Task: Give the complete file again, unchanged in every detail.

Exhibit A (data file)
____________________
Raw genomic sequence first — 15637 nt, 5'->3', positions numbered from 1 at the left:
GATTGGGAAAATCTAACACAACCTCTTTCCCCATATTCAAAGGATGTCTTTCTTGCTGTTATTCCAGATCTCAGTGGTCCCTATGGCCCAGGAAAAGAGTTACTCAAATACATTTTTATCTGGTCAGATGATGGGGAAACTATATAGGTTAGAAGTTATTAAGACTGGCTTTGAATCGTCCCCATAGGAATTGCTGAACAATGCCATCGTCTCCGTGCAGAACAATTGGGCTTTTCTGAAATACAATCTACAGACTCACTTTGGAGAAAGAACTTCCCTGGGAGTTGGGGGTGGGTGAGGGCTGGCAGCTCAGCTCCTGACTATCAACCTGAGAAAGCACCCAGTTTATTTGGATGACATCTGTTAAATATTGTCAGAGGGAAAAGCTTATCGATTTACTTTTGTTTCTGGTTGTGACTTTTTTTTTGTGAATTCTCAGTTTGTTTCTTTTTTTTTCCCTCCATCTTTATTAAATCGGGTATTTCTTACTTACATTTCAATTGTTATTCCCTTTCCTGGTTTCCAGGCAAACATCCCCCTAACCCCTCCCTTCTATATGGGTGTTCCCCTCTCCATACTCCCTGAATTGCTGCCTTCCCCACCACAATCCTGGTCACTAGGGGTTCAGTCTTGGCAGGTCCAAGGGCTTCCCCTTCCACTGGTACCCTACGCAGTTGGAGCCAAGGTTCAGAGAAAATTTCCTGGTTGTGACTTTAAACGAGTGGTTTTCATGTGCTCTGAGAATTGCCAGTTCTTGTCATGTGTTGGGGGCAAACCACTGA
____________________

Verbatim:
Raw genomic sequence first — 15637 nt, 5'->3', positions numbered from 1 at the left:
GATTGGGAAAATCTAACACAACCTCTTTCCCCATATTCAAAGGATGTCTTTCTTGCTGTTATTCCAGATCTCAGTGGTCCCTATGGCCCAGGAAAAGAGTTACTCAAATACATTTTTATCTGGTCAGATGATGGGGAAACTATATAGGTTAGAAGTTATTAAGACTGGCTTTGAATCGTCCCCATAGGAATTGCTGAACAATGCCATCGTCTCCGTGCAGAACAATTGGGCTTTTCTGAAATACAATCTACAGACTCACTTTGGAGAAAGAACTTCCCTGGGAGTTGGGGGTGGGTGAGGGCTGGCAGCTCAGCTCCTGACTATCAACCTGAGAAAGCACCCAGTTTATTTGGATGACATCTGTTAAATATTGTCAGAGGGAAAAGCTTATCGATTTACTTTTGTTTCTGGTTGTGACTTTTTTTTTGTGAATTCTCAGTTTGTTTCTTTTTTTTTCCCTCCATCTTTATTAAATCGGGTATTTCTTACTTACATTTCAATTGTTATTCCCTTTCCTGGTTTCCAGGCAAACATCCCCCTAACCCCTCCCTTCTATATGGGTGTTCCCCTCTCCATACTCCCTGAATTGCTGCCTTCCCCACCACAATCCTGGTCACTAGGGGTTCAGTCTTGGCAGGTCCAAGGGCTTCCCCTTCCACTGGTACCCTACGCAGTTGGAGCCAAGGTTCAGAGAAAATTTCCTGGTTGTGACTTTAAACGAGTGGTTTTCATGTGCTCTGAGAATTGCCAGTTCTTGTCATGTGTTGGGGGCAAACCACTGA